Company-wide demands for cost savings and efficiency are forcing corporate legal departments to do more with less. This requires general counsel to take more control over their relationships with external law firms as they look to run their departments more efficiently. The goal is to optimize these relationships so that they provide the most value for price. Doing so requires transparency into pricing and staffing practices.
General counsel can glean some insights from their own billing data, allowing them to cut costs and work more efficiently. But to find out how their legal operations and law firms compare with those of others in their industry, GCs are beginning to use large, market-wide data sets for comparison and analysis.
The magnitude of available data is growing rapidly, as are the insights that its aggregation and analysis can provide. However, the sheer volume of the information being captured makes using it a challenge. Companies must draw appropriate industry benchmarks from the data, screen out anomalies and reach valid conclusions regarding the type of work and relevant activities being delivered.
In this second of a four-part series, we will address how companies segment data in order to conduct detailed analyses of specific legal matters and relationships.
The goal of the data gathering and segmentation analysis is to be able to answer the following types of questions for each type of legal matter, putting the company in a position to decide on the most effective strategy:
1. Do I need premium service for this type of matter, or would a lower level of service provide me with the necessary results?
2. Would greater focus from a more experienced lawyer at a higher rate lead to lower total costs?
3. What are the average fees, industry-wide, for any particular matter and what is the range to either side? Knowing the range can help determine negotiating power on both sides. Smaller ranges indicate tighter markets where operational efficiency or competitive pressures have narrowed the gap. Wider ranges indicate more room for maneuvering.
4. What level of relationship-building and collaboration is required to ensure the best outcome? Collaboration is often advantageous for both sides, but it comes with raised overheads related to time and expenses.
5. How quickly do I need the matter addressed and resolved? Based on the need for speed, a premium fee structure may be appropriate.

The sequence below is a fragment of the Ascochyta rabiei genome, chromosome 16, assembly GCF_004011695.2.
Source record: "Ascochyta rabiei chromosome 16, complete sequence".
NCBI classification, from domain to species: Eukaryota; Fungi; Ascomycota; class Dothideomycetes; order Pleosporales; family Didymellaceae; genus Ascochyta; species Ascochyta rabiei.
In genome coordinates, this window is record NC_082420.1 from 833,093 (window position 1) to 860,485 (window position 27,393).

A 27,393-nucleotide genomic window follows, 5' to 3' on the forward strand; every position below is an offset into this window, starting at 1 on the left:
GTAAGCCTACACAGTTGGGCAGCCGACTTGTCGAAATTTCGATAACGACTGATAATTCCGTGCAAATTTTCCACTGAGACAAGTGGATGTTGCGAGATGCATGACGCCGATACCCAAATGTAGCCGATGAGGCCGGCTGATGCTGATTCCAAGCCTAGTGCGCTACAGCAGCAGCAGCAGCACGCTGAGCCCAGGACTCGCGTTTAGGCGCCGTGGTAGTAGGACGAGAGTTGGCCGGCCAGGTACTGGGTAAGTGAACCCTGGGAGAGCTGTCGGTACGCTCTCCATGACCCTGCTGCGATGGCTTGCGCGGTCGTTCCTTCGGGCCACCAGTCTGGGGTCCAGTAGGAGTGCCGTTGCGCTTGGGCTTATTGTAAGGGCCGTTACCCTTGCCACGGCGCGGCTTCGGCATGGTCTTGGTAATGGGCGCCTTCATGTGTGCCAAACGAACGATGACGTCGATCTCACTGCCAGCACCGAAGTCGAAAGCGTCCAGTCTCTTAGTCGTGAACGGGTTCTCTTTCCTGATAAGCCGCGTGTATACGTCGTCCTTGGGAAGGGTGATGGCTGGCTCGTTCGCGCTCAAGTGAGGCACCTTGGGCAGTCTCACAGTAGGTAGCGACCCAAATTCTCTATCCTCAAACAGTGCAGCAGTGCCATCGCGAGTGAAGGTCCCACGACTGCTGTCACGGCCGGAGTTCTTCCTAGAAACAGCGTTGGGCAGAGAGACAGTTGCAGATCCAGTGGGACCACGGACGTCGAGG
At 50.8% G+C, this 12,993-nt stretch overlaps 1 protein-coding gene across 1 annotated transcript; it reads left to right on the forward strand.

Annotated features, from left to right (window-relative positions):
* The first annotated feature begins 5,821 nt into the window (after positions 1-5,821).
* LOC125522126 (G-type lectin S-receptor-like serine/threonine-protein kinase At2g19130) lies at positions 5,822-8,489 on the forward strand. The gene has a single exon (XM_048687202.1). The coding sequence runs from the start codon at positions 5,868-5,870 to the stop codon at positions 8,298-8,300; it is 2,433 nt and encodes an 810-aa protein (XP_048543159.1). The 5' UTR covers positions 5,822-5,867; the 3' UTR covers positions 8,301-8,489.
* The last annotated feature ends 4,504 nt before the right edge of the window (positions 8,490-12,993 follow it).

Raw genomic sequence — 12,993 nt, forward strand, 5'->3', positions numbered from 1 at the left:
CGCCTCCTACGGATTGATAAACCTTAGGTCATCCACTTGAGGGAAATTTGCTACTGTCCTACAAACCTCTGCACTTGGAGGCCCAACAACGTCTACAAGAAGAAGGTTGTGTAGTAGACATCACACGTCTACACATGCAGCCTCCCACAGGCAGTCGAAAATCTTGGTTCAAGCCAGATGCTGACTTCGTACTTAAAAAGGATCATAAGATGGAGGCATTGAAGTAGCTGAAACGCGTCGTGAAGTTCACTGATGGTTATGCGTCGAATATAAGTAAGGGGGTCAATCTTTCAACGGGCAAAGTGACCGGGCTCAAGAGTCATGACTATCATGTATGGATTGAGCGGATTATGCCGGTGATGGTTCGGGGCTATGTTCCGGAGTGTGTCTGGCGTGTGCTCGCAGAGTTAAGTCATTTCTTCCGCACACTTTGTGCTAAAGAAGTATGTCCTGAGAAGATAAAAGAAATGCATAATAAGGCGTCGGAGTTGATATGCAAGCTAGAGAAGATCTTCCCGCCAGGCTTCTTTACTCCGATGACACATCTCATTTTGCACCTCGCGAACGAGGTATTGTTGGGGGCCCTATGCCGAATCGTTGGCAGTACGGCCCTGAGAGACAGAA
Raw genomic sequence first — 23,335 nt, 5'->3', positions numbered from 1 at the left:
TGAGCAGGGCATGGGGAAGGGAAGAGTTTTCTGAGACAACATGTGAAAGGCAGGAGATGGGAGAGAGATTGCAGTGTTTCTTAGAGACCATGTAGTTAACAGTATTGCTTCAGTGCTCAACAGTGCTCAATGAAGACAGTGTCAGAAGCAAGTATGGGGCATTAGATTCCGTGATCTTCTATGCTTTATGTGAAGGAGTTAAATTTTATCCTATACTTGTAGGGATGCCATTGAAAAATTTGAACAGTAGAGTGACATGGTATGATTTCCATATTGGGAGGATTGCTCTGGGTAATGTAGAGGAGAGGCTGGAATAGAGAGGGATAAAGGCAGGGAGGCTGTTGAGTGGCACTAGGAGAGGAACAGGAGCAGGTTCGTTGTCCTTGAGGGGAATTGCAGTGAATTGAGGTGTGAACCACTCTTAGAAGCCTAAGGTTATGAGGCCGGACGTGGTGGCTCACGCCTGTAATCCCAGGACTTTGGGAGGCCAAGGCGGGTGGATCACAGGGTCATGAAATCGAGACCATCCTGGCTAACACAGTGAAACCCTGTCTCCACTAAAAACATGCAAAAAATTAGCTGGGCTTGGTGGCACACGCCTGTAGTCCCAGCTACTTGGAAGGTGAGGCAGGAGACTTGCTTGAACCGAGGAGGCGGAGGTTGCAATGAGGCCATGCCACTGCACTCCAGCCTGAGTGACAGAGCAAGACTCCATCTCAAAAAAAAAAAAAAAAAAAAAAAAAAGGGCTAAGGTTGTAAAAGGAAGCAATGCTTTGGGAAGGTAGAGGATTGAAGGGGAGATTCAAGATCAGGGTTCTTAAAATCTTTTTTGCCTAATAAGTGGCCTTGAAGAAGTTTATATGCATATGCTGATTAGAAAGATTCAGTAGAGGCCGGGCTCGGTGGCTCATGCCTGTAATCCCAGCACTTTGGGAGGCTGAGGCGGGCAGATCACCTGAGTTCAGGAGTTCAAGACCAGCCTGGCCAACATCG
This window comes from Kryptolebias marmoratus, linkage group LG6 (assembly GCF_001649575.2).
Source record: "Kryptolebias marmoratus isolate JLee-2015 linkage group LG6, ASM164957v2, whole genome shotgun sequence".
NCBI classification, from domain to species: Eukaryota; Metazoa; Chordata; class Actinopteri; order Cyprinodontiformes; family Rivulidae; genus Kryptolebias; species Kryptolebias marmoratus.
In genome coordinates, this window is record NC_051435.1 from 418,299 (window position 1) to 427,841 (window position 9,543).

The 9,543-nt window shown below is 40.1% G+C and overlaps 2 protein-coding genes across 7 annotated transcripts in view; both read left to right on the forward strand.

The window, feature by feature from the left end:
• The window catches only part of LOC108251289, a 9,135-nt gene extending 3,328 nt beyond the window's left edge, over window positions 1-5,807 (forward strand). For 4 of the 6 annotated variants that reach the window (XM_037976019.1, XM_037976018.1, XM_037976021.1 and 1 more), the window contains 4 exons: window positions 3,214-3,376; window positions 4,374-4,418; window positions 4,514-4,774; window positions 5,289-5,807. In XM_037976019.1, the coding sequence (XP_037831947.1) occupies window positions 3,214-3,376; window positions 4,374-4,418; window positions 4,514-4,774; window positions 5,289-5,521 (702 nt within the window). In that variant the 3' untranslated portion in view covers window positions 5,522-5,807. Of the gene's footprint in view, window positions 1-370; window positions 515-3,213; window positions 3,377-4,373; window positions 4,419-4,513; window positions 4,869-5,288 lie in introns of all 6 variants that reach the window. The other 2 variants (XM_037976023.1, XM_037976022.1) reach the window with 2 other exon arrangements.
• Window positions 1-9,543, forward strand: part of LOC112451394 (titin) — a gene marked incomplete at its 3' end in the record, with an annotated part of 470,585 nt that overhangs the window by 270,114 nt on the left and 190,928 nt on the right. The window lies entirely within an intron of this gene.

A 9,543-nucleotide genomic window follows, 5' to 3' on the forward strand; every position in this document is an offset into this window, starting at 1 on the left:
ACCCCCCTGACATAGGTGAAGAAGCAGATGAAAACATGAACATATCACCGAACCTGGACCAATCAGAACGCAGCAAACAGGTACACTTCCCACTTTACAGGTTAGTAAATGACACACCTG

6. Are tried and true strategies required, or can an innovative approach be taken? What is the overall risk profile of the case? Knowing this can help determine where to find the right resources.
Segmentation and analysis
Companies generally know when some part of their legal operation is operating inefficiently. It may be taking up the lion’s share of the budget, for example, or generating unsatisfactory results.
To drill into troubled areas or other areas of opportunity, the law department at a minimum should segment its data in the following ways:
- Geography. Where is the matter located or where did it originate?
- Severity. What is the risk to the business related to the matter?
- Type. What type of legal matter is it (this can be done at multiple levels)?
- Organization. What organization or business is driving this matter?
- Complexity. What is the level of complexity for managing this matter?
Using segmentation, companies can analyze like matters and mine the data to find internal and external high performers as well as newly emerging trends. They can compare and contrast the firms they work with in the target practice areas, and identify anomalies and best practices that bear investigating. They can make strides in improving those specific areas by changing their practices or relationships as appropriate.
The process does not provide companies with a wider view of how their results compare with other organizations, however. For that, general counsel can turn to industry benchmark analytics to compare their legal costs with those of other companies in their industry. GCs can then replicate the process to incorporate industry data with their own, improving their vantage point.
The length of the process depends on the extent to which the company has captured its own, relevant, data. When the data is available, or after the process of gathering it is completed, the company determines the data segmentation it needs to answer its questions and then map the data to the segments.
General counsel who have been through this process learn how to improve their data capture and, using dynamic analytical tools, better define and segment it. However, since this is a fairly new approach, many general counsel will need to make changes to their data capture processes. Once they do, they will have a powerful tool for managing their relationships with outside firms and demonstrating financial stewardship to the CEO and CFO.
The next installment of this series will walk through a case study to explore the steps one company took to implement a data analytics program within its legal department.